Treating criminal behavior: Is the bang worth the buck?

Christopher Jon Romani, Robert D. Morgan, Nicole R. Gross, Brendan R. McDonald

Research output: Contribution to journalArticlepeer-review

14 Scopus citations


Andrews and colleagues showed that the principles of Risk-Need-Responsivity (RNR) effectively reduced recidivism. The purpose of this study was to advance Andrews and colleagues' work by examining whether correctional services that adhered to RNR were more expensive than services that did not adhere to RNR. Articles included in the Andrews et al. (1990) meta-analysis of correctional services were gathered and reevaluated based upon a coding process which emphasized the maximum cost of service provision. Results indicated that appropriate correctional services (services that adhered to RNR) were not significantly more expensive than inappropriate correctional services (services that did not adhere to RNR) or traditional criminal sanctions. Also indicated was a practical cost difference between appropriate and inappropriate correctional services, where inappropriate correctional services had increased costs, possibly because of increased time of service provision. The implications of these findings for policy and correctional administrative decision making with regard to offender treatment are discussed.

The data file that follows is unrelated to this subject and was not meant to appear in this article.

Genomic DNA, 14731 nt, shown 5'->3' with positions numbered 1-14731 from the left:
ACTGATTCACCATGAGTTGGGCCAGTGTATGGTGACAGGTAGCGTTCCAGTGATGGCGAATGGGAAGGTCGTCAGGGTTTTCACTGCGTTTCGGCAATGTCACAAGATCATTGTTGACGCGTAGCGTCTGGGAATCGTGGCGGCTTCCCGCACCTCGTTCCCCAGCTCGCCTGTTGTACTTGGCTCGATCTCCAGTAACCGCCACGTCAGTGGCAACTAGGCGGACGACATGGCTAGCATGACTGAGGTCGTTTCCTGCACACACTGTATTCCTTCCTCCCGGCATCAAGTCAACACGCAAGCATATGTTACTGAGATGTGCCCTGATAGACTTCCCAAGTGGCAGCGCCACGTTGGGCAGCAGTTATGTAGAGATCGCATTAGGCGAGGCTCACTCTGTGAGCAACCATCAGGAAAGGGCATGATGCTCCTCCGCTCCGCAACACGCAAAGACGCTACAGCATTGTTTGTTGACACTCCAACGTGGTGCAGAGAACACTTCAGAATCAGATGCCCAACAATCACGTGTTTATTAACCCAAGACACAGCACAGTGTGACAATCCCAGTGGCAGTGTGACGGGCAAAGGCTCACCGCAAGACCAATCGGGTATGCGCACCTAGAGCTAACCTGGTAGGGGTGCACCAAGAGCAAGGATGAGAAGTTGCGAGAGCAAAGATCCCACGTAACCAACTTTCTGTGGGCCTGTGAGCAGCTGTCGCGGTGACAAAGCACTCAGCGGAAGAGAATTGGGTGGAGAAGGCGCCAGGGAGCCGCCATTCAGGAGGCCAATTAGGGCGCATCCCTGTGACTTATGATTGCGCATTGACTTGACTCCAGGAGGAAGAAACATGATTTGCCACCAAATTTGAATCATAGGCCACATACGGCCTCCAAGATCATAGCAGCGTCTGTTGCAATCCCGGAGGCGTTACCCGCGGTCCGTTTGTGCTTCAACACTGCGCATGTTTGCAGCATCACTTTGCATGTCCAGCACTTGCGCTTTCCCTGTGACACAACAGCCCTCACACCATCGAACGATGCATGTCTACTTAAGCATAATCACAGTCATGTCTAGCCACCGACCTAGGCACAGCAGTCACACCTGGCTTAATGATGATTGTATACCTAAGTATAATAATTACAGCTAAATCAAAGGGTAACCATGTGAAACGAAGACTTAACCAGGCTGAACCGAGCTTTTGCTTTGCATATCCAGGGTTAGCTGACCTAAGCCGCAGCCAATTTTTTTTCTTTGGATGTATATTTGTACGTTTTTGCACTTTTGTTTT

Original languageEnglish
Pages (from-to)144-165
Number of pages22
JournalPsychology, Public Policy, and Law
Issue number1
StatePublished - Feb 2012


  • Corrections
  • Cost-effectiveness
  • Recidivism
  • Rehabilitation
  • Risk-Need-Responsivity


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